National Obesity Awareness Week runs from January 9 through January 15, 2017 and to wrap it up we present some of our articles that discuss obesity and related health issues, such as sleep problems, cirrhosis, and liver cancer.
Obesity is a growing problem that plagues many Americans. It is a well-known risk factor contributing to various health problems, although it is a modifiable one, meaning, it can be prevented.
The studies below reveal the link between obesity and sleep problems, examine cirrhosis progression in obesity, and discuss other dangers of this condition.
Researchers have found a genetic link between sleep problems and obesity. Coauthor Dr. Martin Rutter explained, “This clinical science is an important step forwards in understanding the biological basis for these conditions, so it’s very exciting. Scientists have long observed a connection between sleep disorders and these conditions in epidemiological studies. But this is the first time these biological links have been identified at a molecular level.”
The researchers analyzed and mapped out genes in over 112,000 individuals in order to determine any links between genes and sleep problems. The researchers identified some genomes that can be linked to many health conditions, including restless leg syndrome, schizophrenia, and obesity. Continue reading…
Cirrhosis progression may accelerate with obesity, independent of portal pressure and liver function. Obesity continues to be a growing problem worldwide, with 1.5 billion adults over the age of 20 being overweight, according to the World Health Organization (WHO). The WHO estimates that over 200 million of those men and 300 million of those women are obese.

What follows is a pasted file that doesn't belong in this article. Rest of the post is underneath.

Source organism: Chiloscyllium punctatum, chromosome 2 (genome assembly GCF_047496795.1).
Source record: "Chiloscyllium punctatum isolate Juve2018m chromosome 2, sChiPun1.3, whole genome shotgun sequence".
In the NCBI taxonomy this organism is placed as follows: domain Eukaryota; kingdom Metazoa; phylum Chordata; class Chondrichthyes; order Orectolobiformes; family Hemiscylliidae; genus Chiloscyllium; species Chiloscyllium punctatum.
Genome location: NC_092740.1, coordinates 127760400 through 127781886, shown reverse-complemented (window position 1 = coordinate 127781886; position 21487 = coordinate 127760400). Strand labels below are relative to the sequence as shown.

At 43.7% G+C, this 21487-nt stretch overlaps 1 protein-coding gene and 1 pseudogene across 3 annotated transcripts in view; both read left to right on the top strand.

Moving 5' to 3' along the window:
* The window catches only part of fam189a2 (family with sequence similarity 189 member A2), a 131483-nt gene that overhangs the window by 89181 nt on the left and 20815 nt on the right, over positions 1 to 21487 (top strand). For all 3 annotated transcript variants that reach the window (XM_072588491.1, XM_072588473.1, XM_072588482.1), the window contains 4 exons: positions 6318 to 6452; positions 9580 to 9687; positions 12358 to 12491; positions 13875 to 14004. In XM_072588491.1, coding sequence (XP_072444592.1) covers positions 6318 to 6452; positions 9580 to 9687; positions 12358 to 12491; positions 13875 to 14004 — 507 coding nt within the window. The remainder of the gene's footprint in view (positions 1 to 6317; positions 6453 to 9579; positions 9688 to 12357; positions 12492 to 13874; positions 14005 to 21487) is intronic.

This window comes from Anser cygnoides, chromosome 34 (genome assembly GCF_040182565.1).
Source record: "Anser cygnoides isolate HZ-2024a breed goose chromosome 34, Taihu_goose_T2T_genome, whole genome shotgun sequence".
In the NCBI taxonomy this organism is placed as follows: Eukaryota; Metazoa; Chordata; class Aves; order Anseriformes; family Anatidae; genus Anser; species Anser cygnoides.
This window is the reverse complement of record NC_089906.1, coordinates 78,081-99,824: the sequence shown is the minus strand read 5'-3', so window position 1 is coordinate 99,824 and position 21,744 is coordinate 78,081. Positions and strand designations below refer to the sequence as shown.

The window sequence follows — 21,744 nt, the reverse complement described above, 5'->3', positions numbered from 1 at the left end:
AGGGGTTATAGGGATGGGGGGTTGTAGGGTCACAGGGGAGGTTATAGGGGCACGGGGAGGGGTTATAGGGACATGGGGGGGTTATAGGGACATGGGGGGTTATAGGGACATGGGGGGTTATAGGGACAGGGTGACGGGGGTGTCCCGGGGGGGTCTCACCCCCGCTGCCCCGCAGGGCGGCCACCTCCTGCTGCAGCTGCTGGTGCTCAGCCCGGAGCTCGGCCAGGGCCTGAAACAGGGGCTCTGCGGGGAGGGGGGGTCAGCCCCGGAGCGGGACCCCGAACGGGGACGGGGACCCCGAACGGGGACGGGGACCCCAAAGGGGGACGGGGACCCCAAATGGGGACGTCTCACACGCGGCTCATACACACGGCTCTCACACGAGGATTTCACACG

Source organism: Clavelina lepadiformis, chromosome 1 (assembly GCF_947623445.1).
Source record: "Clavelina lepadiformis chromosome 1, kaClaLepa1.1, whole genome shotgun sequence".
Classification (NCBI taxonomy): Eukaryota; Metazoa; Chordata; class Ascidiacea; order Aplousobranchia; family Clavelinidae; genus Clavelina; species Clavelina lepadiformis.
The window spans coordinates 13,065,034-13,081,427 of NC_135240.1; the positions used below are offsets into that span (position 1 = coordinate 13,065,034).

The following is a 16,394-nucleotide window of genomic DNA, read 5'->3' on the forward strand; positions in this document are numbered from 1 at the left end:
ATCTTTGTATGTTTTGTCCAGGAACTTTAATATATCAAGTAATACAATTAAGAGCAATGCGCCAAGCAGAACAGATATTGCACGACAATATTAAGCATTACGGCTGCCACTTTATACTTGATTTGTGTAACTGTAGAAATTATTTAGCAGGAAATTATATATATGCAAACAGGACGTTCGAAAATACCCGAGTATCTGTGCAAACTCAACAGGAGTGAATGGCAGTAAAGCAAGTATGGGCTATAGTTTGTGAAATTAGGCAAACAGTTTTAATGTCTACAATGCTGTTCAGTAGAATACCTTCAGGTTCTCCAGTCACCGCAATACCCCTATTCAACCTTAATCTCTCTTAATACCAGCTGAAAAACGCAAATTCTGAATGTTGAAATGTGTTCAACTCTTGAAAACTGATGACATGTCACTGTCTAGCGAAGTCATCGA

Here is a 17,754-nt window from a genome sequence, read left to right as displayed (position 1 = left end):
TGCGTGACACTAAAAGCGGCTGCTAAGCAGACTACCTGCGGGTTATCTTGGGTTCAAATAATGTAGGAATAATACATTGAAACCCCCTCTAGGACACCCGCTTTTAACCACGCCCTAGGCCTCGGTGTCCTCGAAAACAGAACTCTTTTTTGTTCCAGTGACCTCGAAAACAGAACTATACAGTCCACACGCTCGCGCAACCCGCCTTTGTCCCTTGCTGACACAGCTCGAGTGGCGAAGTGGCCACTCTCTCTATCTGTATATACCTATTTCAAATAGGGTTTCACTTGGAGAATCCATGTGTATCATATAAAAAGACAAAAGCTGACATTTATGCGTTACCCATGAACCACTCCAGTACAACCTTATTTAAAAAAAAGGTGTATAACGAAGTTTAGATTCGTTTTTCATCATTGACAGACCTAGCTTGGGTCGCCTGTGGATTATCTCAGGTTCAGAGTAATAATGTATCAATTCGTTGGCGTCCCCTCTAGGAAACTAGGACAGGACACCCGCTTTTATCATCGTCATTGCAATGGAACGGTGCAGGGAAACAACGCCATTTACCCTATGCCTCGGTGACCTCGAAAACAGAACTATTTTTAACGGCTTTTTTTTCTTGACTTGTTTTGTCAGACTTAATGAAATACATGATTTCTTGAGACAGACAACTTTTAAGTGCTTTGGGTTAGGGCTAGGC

Researcher Dr. Guadalupe Garcia-Tsao said, “Given the prior evidence of the detrimental effects of obesity on chronic liver disease, we hypothesized that increased BMI may increase the risk of transition from compensated to decompensated cirrhosis.” The study recruited 161 patients with compensated cirrhosis who were followed until clinical decompensation occurred (which means, the patient developed ascites, variceal hemorrhage, or hepatic encephalopathy). Continue reading…
Additional evidence has come to light linking obesity to liver cancer. The study found that a larger waistline, high body mass index, and type 2 diabetes increase a person’s risk for liver cancer.
Coauthor Peter Campbell said, “We found that each of these three factors was associated, robustly, with liver cancer risk.”
Rates of liver cancer have roughly tripled in the U.S. since the mid-1970s. Prognosis for this type of cancer is not very promising for patients.
The researchers examined data on 1.57 million adults from 14 American studies to uncover an association between obesity and liver cancer. None of the participants had cancer at the start of the study. Continue reading…
Being overweight or obese has been tied to a number of negative health outcomes already, so it’s of little surprise that the latest findings have uncovered yet another side effect of obesity – it’s bad for your brain. The findings of the study suggest that being overweight or obese can trigger premature aging of the middle-aged brain. The study examined the impact of extra weight on the brain’s white matter that facilitates intracerebral communication.
White matter is known to shrink with age, but the study found that the amount of white matter in an overweight 50-year-old was similar to that of a 60-year-old lean individual. Continue reading…
Obesity poses greater health risks for men than women, according to latest findings. The study consisting of nearly four million men and women worldwide found that obesity in men is three times deadlier than in women.
While the risk of mortality before the age of 70 was 19 percent for men and 11 percent for women in the normal weight range, it was found to be as high as 30 percent for obese men and 15 percent for obese women.
Lead researcher Richard Peto said, “Obesity is second only to smoking as a cause of premature death in America. If you could lose about 10 percent of your weight, a woman would knock 10 percent off the risk of dying before she was 70, and for a man it would knock about 20 percent off.” Continue reading…